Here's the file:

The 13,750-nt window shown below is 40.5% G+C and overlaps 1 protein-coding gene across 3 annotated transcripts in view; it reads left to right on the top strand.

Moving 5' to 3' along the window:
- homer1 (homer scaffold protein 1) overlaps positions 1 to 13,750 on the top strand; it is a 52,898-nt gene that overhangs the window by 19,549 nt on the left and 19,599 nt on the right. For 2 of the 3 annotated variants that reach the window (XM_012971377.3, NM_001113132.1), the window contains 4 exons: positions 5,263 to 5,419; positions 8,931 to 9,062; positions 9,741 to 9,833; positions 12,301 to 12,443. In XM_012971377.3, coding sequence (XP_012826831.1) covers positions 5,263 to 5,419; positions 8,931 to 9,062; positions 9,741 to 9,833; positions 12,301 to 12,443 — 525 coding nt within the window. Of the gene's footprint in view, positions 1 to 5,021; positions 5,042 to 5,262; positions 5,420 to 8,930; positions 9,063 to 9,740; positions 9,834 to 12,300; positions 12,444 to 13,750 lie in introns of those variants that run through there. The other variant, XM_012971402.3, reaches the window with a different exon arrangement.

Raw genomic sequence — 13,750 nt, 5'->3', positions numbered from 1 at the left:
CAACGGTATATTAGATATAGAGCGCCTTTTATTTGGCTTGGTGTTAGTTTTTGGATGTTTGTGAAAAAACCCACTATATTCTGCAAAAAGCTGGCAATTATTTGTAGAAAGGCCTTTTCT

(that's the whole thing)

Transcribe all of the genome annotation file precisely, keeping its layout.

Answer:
The 13,750-nt window shown below is 40.5% G+C and overlaps 1 protein-coding gene across 3 annotated transcripts in view; it reads left to right on the top strand.

Moving 5' to 3' along the window:
- homer1 (homer scaffold protein 1) overlaps positions 1 to 13,750 on the top strand; it is a 52,898-nt gene that overhangs the window by 19,549 nt on the left and 19,599 nt on the right. For 2 of the 3 annotated variants that reach the window (XM_012971377.3, NM_001113132.1), the window contains 4 exons: positions 5,263 to 5,419; positions 8,931 to 9,062; positions 9,741 to 9,833; positions 12,301 to 12,443. In XM_012971377.3, coding sequence (XP_012826831.1) covers positions 5,263 to 5,419; positions 8,931 to 9,062; positions 9,741 to 9,833; positions 12,301 to 12,443 — 525 coding nt within the window. Of the gene's footprint in view, positions 1 to 5,021; positions 5,042 to 5,262; positions 5,420 to 8,930; positions 9,063 to 9,740; positions 9,834 to 12,300; positions 12,444 to 13,750 lie in introns of those variants that run through there. The other variant, XM_012971402.3, reaches the window with a different exon arrangement.

Raw genomic sequence — 13,750 nt, 5'->3', positions numbered from 1 at the left:
CAACGGTATATTAGATATAGAGCGCCTTTTATTTGGCTTGGTGTTAGTTTTTGGATGTTTGTGAAAAAACCCACTATATTCTGCAAAAAGCTGGCAATTATTTGTAGAAAGGCCTTTTCT